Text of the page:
By Newsgram Staff Writer
Researchers at Universidad Politecnica de Madrid in Spain have developed a model to detect the extent to which a conversation on Twitter – and thus the actual offline argument and political climate—is polarised.
The model revealed that a group is “perfectly polarised” on a given topic when it has been divided into two groups of the same size holding opposite opinions. A politically polarised society implies several risks, such as the appearance of radicalism or civil wars.
“We were interested to find out how can political polarisation be detected and, therefore, be fixed,” said Rosa Maria Benito, a professor at Universidad Politecnica de Madrid.
Case Study of Hugo Chavez
The researchers took the death of Venezuelan President Hugo Chavez in 2013 as the case study. Analysing 16 million tweets from more than three million users following Chavez’s death in Venezuela, Spanish researchers quantified the extent of polarization in Caracas. Benito and her colleagues downloaded over 16,383,490 messages written by 3,173,090 Twitter users from one month before and one month after Chavez’s death on March 5, 2013 – a total of 56 days.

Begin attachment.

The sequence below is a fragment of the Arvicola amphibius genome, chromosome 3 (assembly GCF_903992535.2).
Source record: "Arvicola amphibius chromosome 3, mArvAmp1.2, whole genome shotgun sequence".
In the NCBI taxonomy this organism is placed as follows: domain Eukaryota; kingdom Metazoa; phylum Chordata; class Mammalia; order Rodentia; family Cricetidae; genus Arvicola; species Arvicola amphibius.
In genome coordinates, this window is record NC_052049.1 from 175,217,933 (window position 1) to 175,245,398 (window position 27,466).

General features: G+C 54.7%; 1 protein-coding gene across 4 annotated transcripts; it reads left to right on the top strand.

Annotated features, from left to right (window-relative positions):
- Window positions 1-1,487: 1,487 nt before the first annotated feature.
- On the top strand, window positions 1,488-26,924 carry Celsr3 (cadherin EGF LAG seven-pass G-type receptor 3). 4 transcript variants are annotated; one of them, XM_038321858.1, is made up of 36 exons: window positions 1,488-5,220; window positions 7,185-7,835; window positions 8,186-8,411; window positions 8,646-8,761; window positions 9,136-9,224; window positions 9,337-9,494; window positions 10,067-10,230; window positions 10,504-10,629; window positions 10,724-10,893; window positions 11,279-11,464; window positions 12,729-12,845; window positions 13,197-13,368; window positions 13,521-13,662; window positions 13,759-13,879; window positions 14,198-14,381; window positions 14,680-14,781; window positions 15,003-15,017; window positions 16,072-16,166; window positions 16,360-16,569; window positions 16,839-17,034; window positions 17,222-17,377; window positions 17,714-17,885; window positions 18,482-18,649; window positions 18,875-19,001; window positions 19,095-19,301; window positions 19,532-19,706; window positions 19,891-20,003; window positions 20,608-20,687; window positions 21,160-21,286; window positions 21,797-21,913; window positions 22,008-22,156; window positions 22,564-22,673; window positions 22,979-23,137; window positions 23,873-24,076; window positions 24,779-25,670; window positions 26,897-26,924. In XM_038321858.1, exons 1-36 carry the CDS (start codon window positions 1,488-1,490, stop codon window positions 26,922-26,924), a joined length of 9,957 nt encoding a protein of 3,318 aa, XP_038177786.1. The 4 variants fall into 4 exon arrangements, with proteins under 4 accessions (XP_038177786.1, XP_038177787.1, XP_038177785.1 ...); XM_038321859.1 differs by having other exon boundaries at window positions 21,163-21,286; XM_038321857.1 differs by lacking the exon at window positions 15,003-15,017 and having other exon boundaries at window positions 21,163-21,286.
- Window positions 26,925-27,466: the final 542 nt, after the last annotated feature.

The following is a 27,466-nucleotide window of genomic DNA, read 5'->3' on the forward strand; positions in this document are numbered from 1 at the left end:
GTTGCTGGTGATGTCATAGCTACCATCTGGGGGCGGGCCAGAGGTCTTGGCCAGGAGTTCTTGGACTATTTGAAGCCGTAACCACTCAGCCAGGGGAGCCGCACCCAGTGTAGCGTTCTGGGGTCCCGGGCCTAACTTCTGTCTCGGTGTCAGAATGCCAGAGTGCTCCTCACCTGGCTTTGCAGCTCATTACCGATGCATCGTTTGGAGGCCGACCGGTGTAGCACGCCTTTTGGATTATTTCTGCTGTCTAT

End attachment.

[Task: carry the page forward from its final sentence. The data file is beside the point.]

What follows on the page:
They used these messages to create retweet networks, in which retweets could be considered a proxy for influence and adoption of ideas, and at last applied their model and polarisation index to the networks. Compilation of this data gave them a day-by-day breakdown of the extent of political polarisation in Venezuela over the course of 56 days.
It was surprising for the researchers to find that during the most critical days of the conversation – between Chavez’s death and state funeral- polarisation dropped to its lowest levels as foreign users had joined the conversation. This was the reason behind the disappearance of polarised structure of the network. Benito and her colleagues then plotted the geo-located tweets on a map of Caracas, the Venezuelan capital, and compared the polarity expressed – opposition— with the voting records and political affiliations of each municipality, finding a strong correlation between the two.